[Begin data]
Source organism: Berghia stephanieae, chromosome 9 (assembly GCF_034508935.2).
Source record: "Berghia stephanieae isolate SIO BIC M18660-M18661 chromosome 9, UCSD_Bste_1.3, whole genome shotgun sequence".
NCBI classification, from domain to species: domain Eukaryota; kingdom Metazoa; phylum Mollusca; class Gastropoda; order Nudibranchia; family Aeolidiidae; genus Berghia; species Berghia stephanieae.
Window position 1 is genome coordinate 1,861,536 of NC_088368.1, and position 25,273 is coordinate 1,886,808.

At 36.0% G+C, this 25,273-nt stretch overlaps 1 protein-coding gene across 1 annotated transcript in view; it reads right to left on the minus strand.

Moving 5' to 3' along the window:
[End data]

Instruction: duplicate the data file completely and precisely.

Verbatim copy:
Source organism: Berghia stephanieae, chromosome 9 (assembly GCF_034508935.2).
Source record: "Berghia stephanieae isolate SIO BIC M18660-M18661 chromosome 9, UCSD_Bste_1.3, whole genome shotgun sequence".
NCBI classification, from domain to species: domain Eukaryota; kingdom Metazoa; phylum Mollusca; class Gastropoda; order Nudibranchia; family Aeolidiidae; genus Berghia; species Berghia stephanieae.
Window position 1 is genome coordinate 1,861,536 of NC_088368.1, and position 25,273 is coordinate 1,886,808.

At 36.0% G+C, this 25,273-nt stretch overlaps 1 protein-coding gene across 1 annotated transcript in view; it reads right to left on the minus strand.

Moving 5' to 3' along the window: